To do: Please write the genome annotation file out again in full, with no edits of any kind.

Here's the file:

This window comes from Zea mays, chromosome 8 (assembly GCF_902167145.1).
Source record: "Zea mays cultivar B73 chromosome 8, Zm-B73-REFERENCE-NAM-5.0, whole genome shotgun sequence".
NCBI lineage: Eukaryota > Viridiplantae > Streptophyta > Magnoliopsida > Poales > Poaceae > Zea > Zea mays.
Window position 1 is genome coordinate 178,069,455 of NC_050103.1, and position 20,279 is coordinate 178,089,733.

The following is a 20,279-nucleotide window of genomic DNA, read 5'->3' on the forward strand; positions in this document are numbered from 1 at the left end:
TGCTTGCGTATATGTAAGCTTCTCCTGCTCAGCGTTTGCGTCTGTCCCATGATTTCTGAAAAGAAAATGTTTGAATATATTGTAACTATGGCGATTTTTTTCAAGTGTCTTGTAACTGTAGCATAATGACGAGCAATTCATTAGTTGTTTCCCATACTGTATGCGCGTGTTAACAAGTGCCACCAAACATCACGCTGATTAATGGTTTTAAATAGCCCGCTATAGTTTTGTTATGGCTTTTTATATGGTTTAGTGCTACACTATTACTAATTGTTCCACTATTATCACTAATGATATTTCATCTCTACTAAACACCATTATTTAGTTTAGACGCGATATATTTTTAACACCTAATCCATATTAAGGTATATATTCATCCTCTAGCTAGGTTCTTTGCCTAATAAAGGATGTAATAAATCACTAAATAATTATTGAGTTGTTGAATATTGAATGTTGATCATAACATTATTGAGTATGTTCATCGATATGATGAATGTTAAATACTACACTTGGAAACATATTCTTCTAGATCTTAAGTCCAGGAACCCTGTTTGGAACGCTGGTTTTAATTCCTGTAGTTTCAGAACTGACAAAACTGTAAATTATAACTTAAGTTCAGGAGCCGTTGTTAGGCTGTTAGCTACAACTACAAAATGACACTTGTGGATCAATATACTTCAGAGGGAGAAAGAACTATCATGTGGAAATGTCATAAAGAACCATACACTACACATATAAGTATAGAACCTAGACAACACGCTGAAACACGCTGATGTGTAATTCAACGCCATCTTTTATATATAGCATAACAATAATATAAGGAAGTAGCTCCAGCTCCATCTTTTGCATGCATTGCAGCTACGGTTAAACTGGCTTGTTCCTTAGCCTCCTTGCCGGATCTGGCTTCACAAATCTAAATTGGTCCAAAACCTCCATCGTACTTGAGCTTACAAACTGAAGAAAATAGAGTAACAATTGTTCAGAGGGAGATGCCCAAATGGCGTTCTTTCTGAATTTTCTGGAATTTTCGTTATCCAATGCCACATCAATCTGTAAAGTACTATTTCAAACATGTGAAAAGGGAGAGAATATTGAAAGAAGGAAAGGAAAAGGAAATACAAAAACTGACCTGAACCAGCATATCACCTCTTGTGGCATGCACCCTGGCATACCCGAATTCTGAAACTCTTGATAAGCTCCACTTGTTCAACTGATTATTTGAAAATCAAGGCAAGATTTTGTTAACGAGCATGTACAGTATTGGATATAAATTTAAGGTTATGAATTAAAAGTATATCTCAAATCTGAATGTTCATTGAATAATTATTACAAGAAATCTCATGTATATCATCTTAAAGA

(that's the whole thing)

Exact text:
This window comes from Zea mays, chromosome 8 (assembly GCF_902167145.1).
Source record: "Zea mays cultivar B73 chromosome 8, Zm-B73-REFERENCE-NAM-5.0, whole genome shotgun sequence".
NCBI lineage: Eukaryota > Viridiplantae > Streptophyta > Magnoliopsida > Poales > Poaceae > Zea > Zea mays.
Window position 1 is genome coordinate 178,069,455 of NC_050103.1, and position 20,279 is coordinate 178,089,733.

The following is a 20,279-nucleotide window of genomic DNA, read 5'->3' on the forward strand; positions in this document are numbered from 1 at the left end:
TGCTTGCGTATATGTAAGCTTCTCCTGCTCAGCGTTTGCGTCTGTCCCATGATTTCTGAAAAGAAAATGTTTGAATATATTGTAACTATGGCGATTTTTTTCAAGTGTCTTGTAACTGTAGCATAATGACGAGCAATTCATTAGTTGTTTCCCATACTGTATGCGCGTGTTAACAAGTGCCACCAAACATCACGCTGATTAATGGTTTTAAATAGCCCGCTATAGTTTTGTTATGGCTTTTTATATGGTTTAGTGCTACACTATTACTAATTGTTCCACTATTATCACTAATGATATTTCATCTCTACTAAACACCATTATTTAGTTTAGACGCGATATATTTTTAACACCTAATCCATATTAAGGTATATATTCATCCTCTAGCTAGGTTCTTTGCCTAATAAAGGATGTAATAAATCACTAAATAATTATTGAGTTGTTGAATATTGAATGTTGATCATAACATTATTGAGTATGTTCATCGATATGATGAATGTTAAATACTACACTTGGAAACATATTCTTCTAGATCTTAAGTCCAGGAACCCTGTTTGGAACGCTGGTTTTAATTCCTGTAGTTTCAGAACTGACAAAACTGTAAATTATAACTTAAGTTCAGGAGCCGTTGTTAGGCTGTTAGCTACAACTACAAAATGACACTTGTGGATCAATATACTTCAGAGGGAGAAAGAACTATCATGTGGAAATGTCATAAAGAACCATACACTACACATATAAGTATAGAACCTAGACAACACGCTGAAACACGCTGATGTGTAATTCAACGCCATCTTTTATATATAGCATAACAATAATATAAGGAAGTAGCTCCAGCTCCATCTTTTGCATGCATTGCAGCTACGGTTAAACTGGCTTGTTCCTTAGCCTCCTTGCCGGATCTGGCTTCACAAATCTAAATTGGTCCAAAACCTCCATCGTACTTGAGCTTACAAACTGAAGAAAATAGAGTAACAATTGTTCAGAGGGAGATGCCCAAATGGCGTTCTTTCTGAATTTTCTGGAATTTTCGTTATCCAATGCCACATCAATCTGTAAAGTACTATTTCAAACATGTGAAAAGGGAGAGAATATTGAAAGAAGGAAAGGAAAAGGAAATACAAAAACTGACCTGAACCAGCATATCACCTCTTGTGGCATGCACCCTGGCATACCCGAATTCTGAAACTCTTGATAAGCTCCACTTGTTCAACTGATTATTTGAAAATCAAGGCAAGATTTTGTTAACGAGCATGTACAGTATTGGATATAAATTTAAGGTTATGAATTAAAAGTATATCTCAAATCTGAATGTTCATTGAATAATTATTACAAGAAATCTCATGTATATCATCTTAAAGA